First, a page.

No, I never liked frogs' legs very much, not even before what happened. And I wouldn't eat them now if I was starving. This is why.So begins Manly Wade Wellman's "Frogfather," which first appeared in the November 1946 issue of Weird Tales. Like all the tales in his Appalachian cycle, "Frogfather" is told in the first person, from the perspective of the wandering minstrel known only as Silver John, and draws on American folklore for its plot. In this case, Silver John is remembering an event from his childhood, when his maiden aunt, who raised him, turned him over to an unpleasant man named Ranson Cuff to settle a debt she owed. Cuff, is described in very unflattering terms.
His face was as round as a lemon, and as yellow and sour, and his eyes couldn't have been closer together without mixing into each other, and his little nose was the only bony thing about him.Furthermore,
Ranson Cuff was the sort of man who shoved himself into your mind, like a snake crawling into a gopher hole. I defy anyone to find anyone else who liked Ranson Cuff -- maybe his wife liked him, but she didn't live with him for more than three weeks. Nobody around the Swamps liked him, though he was the best off in money. He ran a string of hunting camps for strangers from up north, who came to hunt deer or fish for bass, once in a while to chase bear with dogs. He did his end of that job well, and if he was rude the strangers figured for a picturesque character. I've heard them call him that. The Swamps people called him other things to his face, if he didn't have mortgages on their houseboats, cabins, and trapping outfits.John tells us that Cuff loves frogs' legs, especially those he'd gotten for himself by hunting frogs in the Swamps. So it was that, on one night, John accompanies Cuff and "an old, old Indian whose name I never knew" on a frog hunting expedition "in a really beautiful boat [Cuff had] taken from a bad debt." Unfortunately for Cuff, there seem to be no frogs to be found -- that is, until he hears the sound of frogs singing along a bank to the northeast, a move the old Indian urges him against.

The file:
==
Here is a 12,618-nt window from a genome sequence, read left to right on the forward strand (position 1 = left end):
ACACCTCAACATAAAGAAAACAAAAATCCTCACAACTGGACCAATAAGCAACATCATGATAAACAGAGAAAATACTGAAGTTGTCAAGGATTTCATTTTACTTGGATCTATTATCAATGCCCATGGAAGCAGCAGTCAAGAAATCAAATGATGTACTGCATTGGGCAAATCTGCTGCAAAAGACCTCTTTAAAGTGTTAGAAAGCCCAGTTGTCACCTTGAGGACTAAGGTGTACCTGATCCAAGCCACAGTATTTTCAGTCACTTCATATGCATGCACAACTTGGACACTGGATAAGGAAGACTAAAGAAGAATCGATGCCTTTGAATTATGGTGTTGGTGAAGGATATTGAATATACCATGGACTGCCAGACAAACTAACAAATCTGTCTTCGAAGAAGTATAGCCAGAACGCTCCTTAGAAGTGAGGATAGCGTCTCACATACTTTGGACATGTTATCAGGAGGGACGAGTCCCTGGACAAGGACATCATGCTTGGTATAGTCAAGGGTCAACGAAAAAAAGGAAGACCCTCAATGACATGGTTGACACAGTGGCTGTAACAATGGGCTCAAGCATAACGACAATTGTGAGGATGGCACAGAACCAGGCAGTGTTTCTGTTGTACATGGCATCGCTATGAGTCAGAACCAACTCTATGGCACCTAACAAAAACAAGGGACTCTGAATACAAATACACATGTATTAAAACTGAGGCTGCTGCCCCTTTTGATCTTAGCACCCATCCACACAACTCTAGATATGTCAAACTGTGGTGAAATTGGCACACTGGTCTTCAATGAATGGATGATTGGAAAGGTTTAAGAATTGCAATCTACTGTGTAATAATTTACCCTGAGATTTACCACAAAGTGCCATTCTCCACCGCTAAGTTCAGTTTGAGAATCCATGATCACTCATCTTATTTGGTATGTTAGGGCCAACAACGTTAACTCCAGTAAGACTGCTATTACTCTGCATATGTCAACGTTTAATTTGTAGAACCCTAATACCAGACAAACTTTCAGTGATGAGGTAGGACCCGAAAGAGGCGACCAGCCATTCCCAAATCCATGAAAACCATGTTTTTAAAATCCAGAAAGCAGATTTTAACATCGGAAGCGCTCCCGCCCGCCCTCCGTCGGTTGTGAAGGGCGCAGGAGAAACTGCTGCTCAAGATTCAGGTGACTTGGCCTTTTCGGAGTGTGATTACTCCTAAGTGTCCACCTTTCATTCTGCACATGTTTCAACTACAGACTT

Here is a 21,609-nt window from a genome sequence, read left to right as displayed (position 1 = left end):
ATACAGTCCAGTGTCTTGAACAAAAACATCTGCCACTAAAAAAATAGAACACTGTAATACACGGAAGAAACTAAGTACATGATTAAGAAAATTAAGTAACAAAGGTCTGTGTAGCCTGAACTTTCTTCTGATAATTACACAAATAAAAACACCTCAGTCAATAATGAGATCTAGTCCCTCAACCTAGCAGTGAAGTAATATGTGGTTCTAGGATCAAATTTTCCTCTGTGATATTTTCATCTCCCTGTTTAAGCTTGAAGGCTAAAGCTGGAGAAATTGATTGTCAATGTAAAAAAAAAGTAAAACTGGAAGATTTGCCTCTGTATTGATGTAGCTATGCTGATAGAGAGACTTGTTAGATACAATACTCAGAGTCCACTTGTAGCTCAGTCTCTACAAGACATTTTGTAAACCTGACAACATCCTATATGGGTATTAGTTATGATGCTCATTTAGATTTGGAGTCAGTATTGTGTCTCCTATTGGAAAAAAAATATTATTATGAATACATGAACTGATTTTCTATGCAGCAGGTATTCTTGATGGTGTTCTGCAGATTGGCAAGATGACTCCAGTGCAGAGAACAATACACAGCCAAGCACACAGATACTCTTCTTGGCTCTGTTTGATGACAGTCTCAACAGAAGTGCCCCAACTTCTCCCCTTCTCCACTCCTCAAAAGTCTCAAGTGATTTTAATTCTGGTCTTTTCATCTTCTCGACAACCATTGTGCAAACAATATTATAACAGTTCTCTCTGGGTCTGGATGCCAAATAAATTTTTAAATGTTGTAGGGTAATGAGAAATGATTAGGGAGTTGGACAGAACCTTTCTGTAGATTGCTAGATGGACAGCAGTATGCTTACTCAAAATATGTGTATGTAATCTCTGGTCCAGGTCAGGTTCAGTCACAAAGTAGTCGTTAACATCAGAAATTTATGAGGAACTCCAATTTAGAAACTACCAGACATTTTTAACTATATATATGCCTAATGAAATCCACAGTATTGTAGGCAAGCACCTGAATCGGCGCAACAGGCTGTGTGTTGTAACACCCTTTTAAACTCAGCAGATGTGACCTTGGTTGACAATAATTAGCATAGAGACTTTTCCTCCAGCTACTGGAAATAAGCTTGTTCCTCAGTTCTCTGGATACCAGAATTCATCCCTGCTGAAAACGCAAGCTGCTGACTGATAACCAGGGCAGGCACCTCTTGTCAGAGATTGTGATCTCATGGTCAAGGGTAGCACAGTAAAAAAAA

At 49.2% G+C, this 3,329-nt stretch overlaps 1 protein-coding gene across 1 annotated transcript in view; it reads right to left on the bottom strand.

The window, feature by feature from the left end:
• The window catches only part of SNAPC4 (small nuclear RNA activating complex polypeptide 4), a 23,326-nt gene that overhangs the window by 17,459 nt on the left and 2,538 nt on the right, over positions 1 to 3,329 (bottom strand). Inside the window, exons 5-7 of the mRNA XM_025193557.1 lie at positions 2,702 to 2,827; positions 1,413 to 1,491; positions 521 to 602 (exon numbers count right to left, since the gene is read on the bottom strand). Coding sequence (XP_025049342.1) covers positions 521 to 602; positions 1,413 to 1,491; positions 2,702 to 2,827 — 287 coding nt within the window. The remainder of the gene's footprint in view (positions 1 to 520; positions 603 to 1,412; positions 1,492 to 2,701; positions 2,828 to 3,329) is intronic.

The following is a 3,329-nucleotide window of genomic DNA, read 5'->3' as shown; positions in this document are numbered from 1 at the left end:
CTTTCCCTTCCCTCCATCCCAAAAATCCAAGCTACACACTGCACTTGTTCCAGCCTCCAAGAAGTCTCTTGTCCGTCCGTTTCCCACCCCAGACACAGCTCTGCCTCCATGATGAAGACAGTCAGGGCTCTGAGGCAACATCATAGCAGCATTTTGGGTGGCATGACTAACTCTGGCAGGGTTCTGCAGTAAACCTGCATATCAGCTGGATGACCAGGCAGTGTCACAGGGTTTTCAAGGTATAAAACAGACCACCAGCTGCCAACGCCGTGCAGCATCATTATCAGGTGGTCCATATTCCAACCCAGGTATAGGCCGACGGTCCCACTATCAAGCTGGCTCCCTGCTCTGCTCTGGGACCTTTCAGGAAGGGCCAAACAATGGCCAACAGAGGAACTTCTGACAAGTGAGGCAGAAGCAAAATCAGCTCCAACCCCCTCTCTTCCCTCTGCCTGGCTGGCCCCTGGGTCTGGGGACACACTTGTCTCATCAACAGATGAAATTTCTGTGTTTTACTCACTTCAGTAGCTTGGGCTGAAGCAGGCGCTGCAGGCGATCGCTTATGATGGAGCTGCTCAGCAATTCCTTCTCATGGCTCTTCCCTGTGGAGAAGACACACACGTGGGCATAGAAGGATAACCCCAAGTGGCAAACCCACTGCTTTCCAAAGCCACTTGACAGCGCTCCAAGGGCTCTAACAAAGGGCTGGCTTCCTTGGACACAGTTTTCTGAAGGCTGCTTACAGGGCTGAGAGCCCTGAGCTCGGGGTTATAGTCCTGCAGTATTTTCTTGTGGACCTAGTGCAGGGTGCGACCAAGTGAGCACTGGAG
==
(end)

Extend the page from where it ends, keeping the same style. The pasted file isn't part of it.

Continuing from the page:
"I'm speaking for your good, Mr. Cuff," said the old Indian. "That's no place to stick frogs."Aficionados of weird tales don't need to be told how the story will unfold after this point, once Cuff ignores the old Indian's warning and orders the young Silver John to paddle up the river to where he hears those frogs singing. Despite the relative lack of suspense, Wellman nevertheless manages to hold one's attention. His gifts as a storyteller and his love of the legends of Appalachia both come through powerfully and, together, they carry the reader along to the inevitable conclusion.
"I can hear them singing!" Cuff said. "Listen, there must be a whole nation of them."
"They're there because they're safe," said the old Indian.
"Khaa!" Cuff spit into the water, "Safe! That's what they think. We're going in there to stick a double mess."
That's probably what I found most remarkable about this story: despite the telegraphing of its end, I still wanted to read it. Wellman is simply a joy to read. Silver John's voice rings true. Though his words initially come across as simple and "folksy," there's unexpected insight and sophistication in them. There's also a rhythm to them, a poetry that becomes more apparent when you read the story aloud. Wellman is one of those rare authors whose work demands to be spoken; mere reading doesn't do it justice. I wonder if there are any audio recordings of the Silver John stories, because I'd love to hear them read by someone, preferably someone with a Southern Appalachian accent.
Regardless, "Frogfather" is an enjoyable short story that nicely showcases Manly Wade Wellman's talents as a writer. It's a pity he's not more widely known, even within pulp fantasy circles; he certainly deserves more accolades than he's received.